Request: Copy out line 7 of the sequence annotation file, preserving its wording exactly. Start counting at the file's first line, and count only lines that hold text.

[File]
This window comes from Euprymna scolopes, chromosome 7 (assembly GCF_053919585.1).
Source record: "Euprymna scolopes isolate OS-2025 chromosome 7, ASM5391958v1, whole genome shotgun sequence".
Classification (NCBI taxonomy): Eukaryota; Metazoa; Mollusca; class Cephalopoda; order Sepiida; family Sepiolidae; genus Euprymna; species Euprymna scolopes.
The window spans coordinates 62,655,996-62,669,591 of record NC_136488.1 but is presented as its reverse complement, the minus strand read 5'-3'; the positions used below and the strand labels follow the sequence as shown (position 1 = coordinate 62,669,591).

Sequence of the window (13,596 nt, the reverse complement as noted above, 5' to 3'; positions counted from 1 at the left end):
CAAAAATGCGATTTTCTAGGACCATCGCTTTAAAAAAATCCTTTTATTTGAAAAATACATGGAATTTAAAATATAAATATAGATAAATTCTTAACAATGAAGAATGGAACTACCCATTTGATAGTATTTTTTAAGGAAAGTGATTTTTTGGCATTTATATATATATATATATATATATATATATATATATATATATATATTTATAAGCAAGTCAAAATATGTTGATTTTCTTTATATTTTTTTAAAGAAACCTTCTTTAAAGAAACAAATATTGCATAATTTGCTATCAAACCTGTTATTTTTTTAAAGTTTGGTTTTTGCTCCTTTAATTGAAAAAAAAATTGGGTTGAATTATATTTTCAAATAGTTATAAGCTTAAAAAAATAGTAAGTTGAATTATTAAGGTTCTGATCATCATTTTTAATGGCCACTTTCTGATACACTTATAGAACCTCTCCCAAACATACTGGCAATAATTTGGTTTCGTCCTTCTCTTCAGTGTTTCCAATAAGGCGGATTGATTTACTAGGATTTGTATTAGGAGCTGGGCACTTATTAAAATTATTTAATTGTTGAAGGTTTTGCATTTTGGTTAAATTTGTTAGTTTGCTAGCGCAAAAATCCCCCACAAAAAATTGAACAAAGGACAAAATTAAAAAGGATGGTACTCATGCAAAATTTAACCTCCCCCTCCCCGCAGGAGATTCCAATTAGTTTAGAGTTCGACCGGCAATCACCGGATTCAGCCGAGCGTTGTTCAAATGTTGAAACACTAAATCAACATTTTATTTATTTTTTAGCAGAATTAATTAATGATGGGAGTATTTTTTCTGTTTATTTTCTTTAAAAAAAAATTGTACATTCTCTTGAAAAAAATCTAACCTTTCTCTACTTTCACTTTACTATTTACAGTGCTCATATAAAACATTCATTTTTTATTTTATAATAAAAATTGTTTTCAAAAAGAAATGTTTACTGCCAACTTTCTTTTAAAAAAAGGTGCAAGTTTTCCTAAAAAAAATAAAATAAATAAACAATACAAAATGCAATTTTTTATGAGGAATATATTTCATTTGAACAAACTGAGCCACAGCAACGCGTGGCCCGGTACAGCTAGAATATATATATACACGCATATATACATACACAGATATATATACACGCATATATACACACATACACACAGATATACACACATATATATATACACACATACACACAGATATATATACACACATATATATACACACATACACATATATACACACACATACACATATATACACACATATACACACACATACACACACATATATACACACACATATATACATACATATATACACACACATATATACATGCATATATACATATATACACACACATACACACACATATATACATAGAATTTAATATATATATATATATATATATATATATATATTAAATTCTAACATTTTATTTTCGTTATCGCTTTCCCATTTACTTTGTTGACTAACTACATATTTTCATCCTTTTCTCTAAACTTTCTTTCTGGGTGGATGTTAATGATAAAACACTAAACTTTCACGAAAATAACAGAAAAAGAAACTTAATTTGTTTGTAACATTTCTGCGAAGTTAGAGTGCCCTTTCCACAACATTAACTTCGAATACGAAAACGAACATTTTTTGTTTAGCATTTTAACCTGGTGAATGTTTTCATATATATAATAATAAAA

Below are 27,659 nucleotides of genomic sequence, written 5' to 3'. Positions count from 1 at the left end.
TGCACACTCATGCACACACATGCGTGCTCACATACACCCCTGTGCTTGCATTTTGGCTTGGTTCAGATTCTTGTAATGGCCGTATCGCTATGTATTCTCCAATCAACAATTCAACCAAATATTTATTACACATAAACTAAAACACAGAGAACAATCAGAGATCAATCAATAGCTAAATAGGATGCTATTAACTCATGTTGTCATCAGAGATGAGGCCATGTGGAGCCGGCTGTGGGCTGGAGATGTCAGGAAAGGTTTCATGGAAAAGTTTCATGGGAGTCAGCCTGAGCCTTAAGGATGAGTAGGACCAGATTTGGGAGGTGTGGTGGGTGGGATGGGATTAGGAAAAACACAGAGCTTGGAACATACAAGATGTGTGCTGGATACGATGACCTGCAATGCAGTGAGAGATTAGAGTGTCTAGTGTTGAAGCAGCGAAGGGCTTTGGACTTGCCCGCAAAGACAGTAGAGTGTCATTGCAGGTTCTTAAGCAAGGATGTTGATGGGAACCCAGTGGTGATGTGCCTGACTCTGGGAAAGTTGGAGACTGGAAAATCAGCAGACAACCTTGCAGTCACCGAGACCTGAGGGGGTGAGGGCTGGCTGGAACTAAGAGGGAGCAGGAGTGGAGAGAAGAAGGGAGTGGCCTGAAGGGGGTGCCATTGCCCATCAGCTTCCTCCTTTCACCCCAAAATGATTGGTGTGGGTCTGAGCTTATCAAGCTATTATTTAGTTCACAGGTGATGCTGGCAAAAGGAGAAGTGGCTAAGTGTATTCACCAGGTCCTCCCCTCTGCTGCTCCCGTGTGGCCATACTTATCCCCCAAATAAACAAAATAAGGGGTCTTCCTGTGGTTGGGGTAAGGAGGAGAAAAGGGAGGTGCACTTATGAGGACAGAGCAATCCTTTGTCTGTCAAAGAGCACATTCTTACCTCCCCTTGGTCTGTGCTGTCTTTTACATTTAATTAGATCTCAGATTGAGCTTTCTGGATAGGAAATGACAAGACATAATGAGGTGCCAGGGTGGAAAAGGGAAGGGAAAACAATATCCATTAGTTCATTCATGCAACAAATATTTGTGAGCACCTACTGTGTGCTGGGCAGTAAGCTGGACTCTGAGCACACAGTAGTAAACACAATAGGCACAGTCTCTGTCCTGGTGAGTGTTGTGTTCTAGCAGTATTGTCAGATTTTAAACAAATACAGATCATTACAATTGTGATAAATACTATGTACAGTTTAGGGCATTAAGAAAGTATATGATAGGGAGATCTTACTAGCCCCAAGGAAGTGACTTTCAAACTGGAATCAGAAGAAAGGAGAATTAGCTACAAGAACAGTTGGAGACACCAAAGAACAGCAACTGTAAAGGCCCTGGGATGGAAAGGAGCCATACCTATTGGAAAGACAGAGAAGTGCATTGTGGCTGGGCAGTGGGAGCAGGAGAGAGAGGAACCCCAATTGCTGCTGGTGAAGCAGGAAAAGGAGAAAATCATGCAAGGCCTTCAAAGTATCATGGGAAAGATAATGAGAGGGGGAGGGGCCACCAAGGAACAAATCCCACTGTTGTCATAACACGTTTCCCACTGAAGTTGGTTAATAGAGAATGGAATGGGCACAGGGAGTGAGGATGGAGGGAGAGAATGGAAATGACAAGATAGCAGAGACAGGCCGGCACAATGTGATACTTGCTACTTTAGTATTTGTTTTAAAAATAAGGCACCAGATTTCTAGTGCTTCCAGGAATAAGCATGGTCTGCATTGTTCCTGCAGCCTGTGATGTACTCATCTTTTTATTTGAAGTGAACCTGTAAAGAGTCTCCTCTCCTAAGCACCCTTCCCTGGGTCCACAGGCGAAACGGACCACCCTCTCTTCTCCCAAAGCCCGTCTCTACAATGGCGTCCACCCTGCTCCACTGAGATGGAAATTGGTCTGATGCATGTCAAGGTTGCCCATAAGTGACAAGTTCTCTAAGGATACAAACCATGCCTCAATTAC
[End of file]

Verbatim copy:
Below are 27,659 nucleotides of genomic sequence, written 5' to 3'. Positions count from 1 at the left end.